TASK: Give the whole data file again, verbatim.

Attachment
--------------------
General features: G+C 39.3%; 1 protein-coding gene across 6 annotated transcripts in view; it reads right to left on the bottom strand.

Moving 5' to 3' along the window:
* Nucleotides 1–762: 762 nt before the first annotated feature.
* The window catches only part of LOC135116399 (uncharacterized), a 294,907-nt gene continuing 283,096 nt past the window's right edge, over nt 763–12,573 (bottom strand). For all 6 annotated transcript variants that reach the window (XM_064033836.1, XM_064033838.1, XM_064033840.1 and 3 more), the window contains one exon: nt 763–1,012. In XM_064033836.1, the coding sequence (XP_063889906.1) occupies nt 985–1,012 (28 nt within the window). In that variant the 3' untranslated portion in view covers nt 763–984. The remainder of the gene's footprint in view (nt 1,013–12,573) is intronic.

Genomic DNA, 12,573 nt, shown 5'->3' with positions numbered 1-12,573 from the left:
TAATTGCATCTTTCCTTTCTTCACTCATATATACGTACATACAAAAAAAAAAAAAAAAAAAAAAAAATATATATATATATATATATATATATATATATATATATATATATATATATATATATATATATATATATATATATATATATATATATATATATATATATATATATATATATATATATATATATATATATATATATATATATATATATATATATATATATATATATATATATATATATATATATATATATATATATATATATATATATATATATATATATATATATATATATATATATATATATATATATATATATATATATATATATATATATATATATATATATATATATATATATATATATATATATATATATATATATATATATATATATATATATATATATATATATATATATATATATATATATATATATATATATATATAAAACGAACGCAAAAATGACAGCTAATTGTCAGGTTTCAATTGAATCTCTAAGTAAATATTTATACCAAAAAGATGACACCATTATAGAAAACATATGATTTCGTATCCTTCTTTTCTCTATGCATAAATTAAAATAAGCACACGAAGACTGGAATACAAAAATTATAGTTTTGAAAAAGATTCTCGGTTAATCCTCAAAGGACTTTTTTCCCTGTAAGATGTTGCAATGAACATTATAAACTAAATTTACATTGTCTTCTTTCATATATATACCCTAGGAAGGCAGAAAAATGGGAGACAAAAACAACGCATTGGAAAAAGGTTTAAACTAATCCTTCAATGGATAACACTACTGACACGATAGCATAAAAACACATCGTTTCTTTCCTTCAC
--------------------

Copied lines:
General features: G+C 39.3%; 1 protein-coding gene across 6 annotated transcripts in view; it reads right to left on the bottom strand.

Moving 5' to 3' along the window:
* Nucleotides 1–762: 762 nt before the first annotated feature.
* The window catches only part of LOC135116399 (uncharacterized), a 294,907-nt gene continuing 283,096 nt past the window's right edge, over nt 763–12,573 (bottom strand). For all 6 annotated transcript variants that reach the window (XM_064033836.1, XM_064033838.1, XM_064033840.1 and 3 more), the window contains one exon: nt 763–1,012. In XM_064033836.1, the coding sequence (XP_063889906.1) occupies nt 985–1,012 (28 nt within the window). In that variant the 3' untranslated portion in view covers nt 763–984. The remainder of the gene's footprint in view (nt 1,013–12,573) is intronic.

Genomic DNA, 12,573 nt, shown 5'->3' with positions numbered 1-12,573 from the left:
TAATTGCATCTTTCCTTTCTTCACTCATATATACGTACATACAAAAAAAAAAAAAAAAAAAAAAAAATATATATATATATATATATATATATATATATATATATATATATATATATATATATATATATATATATATATATATATATATATATATATATATATATATATATATATATATATATATATATATATATATATATATATATATATATATATATATATATATATATATATATATATATATATATATATATATATATATATATATATATATATATATATATATATATATATATATATATATATATATATATATATATATATATATATATATATATATATATATATATATATATATATATATATATATATATATATATATATATATATATATATATATATATATATATATATATATATATATATATATATATATATATATATATATATAAAACGAACGCAAAAATGACAGCTAATTGTCAGGTTTCAATTGAATCTCTAAGTAAATATTTATACCAAAAAGATGACACCATTATAGAAAACATATGATTTCGTATCCTTCTTTTCTCTATGCATAAATTAAAATAAGCACACGAAGACTGGAATACAAAAATTATAGTTTTGAAAAAGATTCTCGGTTAATCCTCAAAGGACTTTTTTCCCTGTAAGATGTTGCAATGAACATTATAAACTAAATTTACATTGTCTTCTTTCATATATATACCCTAGGAAGGCAGAAAAATGGGAGACAAAAACAACGCATTGGAAAAAGGTTTAAACTAATCCTTCAATGGATAACACTACTGACACGATAGCATAAAAACACATCGTTTCTTTCCTTCAC